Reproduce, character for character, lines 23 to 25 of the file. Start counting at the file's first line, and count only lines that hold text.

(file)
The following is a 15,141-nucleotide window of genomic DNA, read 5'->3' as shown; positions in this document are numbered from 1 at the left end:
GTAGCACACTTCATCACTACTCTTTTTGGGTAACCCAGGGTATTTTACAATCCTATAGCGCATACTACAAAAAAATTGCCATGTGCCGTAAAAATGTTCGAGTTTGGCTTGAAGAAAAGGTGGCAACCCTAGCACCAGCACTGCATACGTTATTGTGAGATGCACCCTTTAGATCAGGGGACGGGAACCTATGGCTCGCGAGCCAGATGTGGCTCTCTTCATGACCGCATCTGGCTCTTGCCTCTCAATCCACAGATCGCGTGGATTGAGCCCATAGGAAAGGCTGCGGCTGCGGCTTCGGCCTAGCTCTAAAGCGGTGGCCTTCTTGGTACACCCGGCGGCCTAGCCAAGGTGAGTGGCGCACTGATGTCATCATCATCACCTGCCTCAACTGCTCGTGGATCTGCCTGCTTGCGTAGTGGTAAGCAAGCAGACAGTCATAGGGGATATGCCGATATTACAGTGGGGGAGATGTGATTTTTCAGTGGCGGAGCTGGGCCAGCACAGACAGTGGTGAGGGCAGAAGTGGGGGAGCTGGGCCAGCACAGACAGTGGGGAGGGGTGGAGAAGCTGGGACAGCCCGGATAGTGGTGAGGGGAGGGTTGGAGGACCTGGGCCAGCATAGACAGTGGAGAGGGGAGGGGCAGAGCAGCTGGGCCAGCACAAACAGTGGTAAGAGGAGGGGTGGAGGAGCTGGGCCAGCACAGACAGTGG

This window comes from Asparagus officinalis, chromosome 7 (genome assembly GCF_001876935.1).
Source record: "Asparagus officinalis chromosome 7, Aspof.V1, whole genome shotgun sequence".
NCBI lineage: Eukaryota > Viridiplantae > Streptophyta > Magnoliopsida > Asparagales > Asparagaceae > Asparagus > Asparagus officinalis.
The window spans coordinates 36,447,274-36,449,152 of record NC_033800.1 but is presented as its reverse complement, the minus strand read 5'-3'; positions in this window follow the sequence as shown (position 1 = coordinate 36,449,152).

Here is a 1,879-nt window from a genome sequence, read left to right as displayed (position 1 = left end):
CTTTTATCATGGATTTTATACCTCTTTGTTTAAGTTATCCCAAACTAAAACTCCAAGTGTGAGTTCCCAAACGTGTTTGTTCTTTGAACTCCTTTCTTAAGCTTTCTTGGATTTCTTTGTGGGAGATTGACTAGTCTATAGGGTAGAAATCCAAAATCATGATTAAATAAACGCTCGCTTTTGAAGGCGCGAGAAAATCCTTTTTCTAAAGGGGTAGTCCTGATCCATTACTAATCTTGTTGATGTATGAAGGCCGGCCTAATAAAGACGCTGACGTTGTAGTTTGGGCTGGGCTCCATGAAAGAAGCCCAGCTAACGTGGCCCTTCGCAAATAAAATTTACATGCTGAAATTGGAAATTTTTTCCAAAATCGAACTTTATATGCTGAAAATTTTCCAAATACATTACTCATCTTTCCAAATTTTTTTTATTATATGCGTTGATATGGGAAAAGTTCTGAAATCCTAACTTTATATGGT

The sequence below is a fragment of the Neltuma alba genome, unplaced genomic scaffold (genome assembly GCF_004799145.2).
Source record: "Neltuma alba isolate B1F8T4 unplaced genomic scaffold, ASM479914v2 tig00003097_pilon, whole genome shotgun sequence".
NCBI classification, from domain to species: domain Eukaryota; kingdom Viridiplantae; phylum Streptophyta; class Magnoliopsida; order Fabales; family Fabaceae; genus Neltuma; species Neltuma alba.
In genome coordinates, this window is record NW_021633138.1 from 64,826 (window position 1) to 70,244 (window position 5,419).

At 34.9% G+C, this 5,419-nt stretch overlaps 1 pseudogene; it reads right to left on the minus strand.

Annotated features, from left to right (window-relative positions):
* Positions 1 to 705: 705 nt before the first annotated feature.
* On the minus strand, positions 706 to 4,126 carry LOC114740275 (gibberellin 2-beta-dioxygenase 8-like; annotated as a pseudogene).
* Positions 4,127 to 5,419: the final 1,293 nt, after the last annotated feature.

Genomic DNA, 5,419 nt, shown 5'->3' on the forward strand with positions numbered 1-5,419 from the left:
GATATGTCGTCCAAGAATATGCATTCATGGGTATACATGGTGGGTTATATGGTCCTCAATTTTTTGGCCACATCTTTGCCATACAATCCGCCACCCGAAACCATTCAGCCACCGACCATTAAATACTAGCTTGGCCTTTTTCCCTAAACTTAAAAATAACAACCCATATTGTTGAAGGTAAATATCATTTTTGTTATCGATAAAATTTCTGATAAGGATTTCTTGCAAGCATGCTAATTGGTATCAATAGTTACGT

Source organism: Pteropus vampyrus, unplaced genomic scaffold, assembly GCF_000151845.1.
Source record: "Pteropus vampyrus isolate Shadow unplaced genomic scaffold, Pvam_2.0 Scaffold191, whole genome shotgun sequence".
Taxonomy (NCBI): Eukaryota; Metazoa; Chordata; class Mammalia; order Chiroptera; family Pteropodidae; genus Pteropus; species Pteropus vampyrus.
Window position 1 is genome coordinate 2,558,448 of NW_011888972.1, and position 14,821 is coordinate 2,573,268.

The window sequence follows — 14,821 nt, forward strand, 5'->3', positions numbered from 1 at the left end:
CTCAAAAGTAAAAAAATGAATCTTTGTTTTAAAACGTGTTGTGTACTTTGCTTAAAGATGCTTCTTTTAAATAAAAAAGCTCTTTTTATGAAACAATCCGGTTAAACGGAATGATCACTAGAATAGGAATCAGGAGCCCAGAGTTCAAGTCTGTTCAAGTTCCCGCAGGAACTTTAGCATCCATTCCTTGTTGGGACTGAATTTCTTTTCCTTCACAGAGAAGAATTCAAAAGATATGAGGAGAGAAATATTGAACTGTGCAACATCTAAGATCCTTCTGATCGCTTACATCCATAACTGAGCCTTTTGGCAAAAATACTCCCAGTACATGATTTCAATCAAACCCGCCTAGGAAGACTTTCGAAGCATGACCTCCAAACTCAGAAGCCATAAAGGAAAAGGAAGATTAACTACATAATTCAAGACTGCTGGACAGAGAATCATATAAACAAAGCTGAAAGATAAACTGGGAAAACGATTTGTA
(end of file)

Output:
Window position 1 is genome coordinate 2,558,448 of NW_011888972.1, and position 14,821 is coordinate 2,573,268.

The window sequence follows — 14,821 nt, forward strand, 5'->3', positions numbered from 1 at the left end:
CTCAAAAGTAAAAAAATGAATCTTTGTTTTAAAACGTGTTGTGTACTTTGCTTAAAGATGCTTCTTTTAAATAAAAAAGCTCTTTTTATGAAACAATCCGGTTAAACGGAATGATCACTAGAATAGGAATCAGGAGCCCAGAGTTCAAGTCTGTTCAAGTTCCCGCAGGAACTTTAGCATCCATTCCTTGTTGGGACTGAATTTCTTTTCCTTCACAGAGAAGAATTCAAAAGATATGAGGAGAGAAATATTGAACTGTGCAACATCTAAGATCCTTCTGATCGCTTACATCCATAACTGAGCCTTTTGGCAAAAATACTCCCAGTACATGATTTCAATCAAACCCGCCTAGGAAGACTTTCGAAGCATGACCTCCAAACTCAGAAGCCATAAAGGAAAAGGAAGATTAACTACATAATTCAAGACTGCTGGACAGAGAATCATATAAACAAAGCTGAAAGATAAACTGGGAAAACGATTTGTA